What is apple-biome?
Apple-Biome is a Marie Skłodowska-Curie actions project, which is funded by the European Commission (Horizon 2020). The project aims to decipher the origin, distribution, and dissemination of the apple microbiome. This will help us find answer more general questions such as what is the origin of the plant microbiome? is the plant’s microbiome inherited, and if so, how? what defines the mature state of the plant microbiome? how does the plant acquire microbes to complement its inherited microbiome in order to reach that mature state? how the microbiome is distributed among the plant parts, organs, and tissue systems? how the microbiome is disseminated to the environment? and how it is transmitted to new hosts? what is the relationship between these microorganisms and the plant’s health, production, and produce quality?
Answering these questions will provide the foundation of a new revolution in understanding and assisting the management of plant health and productivity, and the development of environmentally-friendly agricultural practices. The Apple-Biome project uses hypothesis-driven approach to decipher to the origin and restauration of a healthy
For years, research done in the field of agricultural science ignored, at least partially, the microbiome concept. Apple-biome postulates novel ideas, based on a multidisciplinary approach, to describe and decipher the plant microbiome at unprecedented resolution. This is the first project applying basic research questions from plant microbiology for the apple, one of the most important fruits in Europe. In this project, each objective and experiment will provide cutting-edge information and lay the ground for innovative future researches and practical applications based on the use of the microbiome to control plant diseases and pests and to improve quantity and quality of the productions.
Results of this project will help to understand the microbiome’s life cycle, associate microbes with specific organs and tissues, and identify microbial species that define a healthy host with healthy organs and offspring. From there, it will be easy to determine changes, understand disease and disorders, and find ways to correct unbalanced microbiomes. Identifying how the microbes are acquired and to which organs and tissues they are associated with, will help in understanding the optimal methods to introduce microbial species to the host. While the proposed approaches are novel, once the validity of the hypotheses is proven, they will serve as a foundation for future microbiome studies. These studies will drive the development and implementation of safe, environmentally-friendly strategies for global agriculture production. These innovations in the management of plant health have myriad positive and far-reaching implications for environmental and human health.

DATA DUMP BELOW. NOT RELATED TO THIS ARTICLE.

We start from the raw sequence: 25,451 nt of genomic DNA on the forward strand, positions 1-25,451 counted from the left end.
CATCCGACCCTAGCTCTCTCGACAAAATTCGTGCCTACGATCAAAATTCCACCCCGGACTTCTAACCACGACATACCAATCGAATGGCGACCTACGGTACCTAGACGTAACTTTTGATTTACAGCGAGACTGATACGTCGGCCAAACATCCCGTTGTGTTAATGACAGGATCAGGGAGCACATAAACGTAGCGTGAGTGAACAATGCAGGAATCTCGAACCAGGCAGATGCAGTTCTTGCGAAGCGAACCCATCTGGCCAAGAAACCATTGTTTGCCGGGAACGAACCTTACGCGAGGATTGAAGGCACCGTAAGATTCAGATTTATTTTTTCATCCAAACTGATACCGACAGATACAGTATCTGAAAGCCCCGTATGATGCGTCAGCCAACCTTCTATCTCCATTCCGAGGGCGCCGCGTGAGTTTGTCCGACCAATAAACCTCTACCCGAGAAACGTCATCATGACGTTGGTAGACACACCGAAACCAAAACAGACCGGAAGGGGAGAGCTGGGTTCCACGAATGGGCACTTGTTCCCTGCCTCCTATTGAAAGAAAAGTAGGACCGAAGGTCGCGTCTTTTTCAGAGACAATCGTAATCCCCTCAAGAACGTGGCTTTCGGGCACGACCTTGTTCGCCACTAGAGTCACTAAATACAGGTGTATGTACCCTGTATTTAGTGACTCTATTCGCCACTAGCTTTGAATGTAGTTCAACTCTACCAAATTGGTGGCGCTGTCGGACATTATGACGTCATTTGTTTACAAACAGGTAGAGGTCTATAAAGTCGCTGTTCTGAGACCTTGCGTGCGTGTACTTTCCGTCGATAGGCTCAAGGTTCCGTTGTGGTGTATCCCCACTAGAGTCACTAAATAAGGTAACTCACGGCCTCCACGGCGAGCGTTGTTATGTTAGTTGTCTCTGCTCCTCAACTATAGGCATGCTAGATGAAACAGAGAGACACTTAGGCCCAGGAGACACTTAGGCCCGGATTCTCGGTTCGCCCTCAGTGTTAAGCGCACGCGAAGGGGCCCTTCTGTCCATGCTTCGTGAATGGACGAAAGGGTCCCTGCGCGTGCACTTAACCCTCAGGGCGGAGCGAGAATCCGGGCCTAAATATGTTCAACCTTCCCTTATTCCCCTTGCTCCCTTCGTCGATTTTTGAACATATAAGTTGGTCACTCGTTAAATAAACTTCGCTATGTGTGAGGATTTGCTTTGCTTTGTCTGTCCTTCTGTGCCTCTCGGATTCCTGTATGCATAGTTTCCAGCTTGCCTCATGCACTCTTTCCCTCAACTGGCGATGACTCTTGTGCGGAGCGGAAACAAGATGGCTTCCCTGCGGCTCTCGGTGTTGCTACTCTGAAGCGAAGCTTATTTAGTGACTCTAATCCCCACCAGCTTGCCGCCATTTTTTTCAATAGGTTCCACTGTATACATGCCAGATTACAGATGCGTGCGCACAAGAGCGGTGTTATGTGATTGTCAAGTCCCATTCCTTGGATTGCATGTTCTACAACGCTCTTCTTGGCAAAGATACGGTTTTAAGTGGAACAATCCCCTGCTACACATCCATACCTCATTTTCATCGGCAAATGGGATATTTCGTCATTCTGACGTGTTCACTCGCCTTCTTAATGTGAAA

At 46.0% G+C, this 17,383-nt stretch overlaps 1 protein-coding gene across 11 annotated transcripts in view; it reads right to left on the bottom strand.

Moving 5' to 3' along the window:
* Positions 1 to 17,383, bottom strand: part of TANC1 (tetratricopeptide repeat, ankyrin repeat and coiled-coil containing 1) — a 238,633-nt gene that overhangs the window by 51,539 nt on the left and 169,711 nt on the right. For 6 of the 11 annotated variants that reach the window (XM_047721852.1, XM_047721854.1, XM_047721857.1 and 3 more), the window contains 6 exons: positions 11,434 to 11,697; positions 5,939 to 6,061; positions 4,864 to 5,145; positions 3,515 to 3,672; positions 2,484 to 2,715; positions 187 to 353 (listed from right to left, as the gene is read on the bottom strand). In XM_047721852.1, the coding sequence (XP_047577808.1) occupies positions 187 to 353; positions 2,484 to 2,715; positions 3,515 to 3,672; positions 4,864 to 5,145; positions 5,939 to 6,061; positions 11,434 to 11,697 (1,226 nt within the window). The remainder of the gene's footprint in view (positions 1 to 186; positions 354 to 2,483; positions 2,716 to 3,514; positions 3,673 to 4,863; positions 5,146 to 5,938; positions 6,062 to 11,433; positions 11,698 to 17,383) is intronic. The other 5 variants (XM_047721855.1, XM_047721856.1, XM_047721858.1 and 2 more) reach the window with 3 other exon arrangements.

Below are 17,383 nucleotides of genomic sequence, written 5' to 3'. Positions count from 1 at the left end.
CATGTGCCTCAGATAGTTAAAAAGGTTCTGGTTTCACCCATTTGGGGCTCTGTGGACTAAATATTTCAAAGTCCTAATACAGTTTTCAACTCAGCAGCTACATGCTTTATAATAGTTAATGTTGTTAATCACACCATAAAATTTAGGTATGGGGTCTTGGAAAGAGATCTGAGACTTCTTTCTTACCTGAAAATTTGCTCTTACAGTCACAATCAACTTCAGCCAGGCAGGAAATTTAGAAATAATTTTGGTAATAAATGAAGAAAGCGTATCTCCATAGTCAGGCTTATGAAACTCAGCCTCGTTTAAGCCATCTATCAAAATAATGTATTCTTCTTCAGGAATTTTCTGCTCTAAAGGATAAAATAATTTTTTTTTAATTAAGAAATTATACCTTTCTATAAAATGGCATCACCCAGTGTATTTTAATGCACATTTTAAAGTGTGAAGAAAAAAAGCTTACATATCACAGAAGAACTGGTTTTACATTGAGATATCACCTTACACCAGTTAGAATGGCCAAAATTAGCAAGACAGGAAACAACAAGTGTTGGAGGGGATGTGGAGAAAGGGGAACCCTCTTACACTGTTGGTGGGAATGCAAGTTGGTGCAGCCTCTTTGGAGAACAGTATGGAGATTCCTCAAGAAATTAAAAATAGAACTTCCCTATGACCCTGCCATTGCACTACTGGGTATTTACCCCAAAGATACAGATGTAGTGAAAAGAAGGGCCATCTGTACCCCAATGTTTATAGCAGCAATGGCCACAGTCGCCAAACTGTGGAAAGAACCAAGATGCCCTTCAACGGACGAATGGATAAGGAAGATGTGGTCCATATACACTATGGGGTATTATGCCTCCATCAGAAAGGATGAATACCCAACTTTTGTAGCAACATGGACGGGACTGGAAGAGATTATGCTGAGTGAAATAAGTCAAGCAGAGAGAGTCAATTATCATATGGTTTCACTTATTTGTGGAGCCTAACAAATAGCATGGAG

The domesticated apple (Malus domestica or M. pumila) is the main fruit crop of temperate regions and one of the most popular edible fruits worldwide. In the last decade, the world production of apple fruits has grown progressively, reaching more than 80 million tons in 2014 from approximately 5 million hectares planted globally. Apples have been a principal component of human diet for thousands of years and have played a major role in human evolution, survival, and the shaping of our civilizations. They also have a positive impact on human health by lowering blood pressure and sugar, reducing risk of heart disease and stroke, and can even prevent some types of cancer. Currently there are more than 7,500 apple cultivars all of which can be traced to the ancestral progenitor Malus sieversii. The Tian Shan forests in the border region of Kazakhstan, Kyrgyzstan, and Xinjiang were identified as the geographic area in which the apple was first domesticated.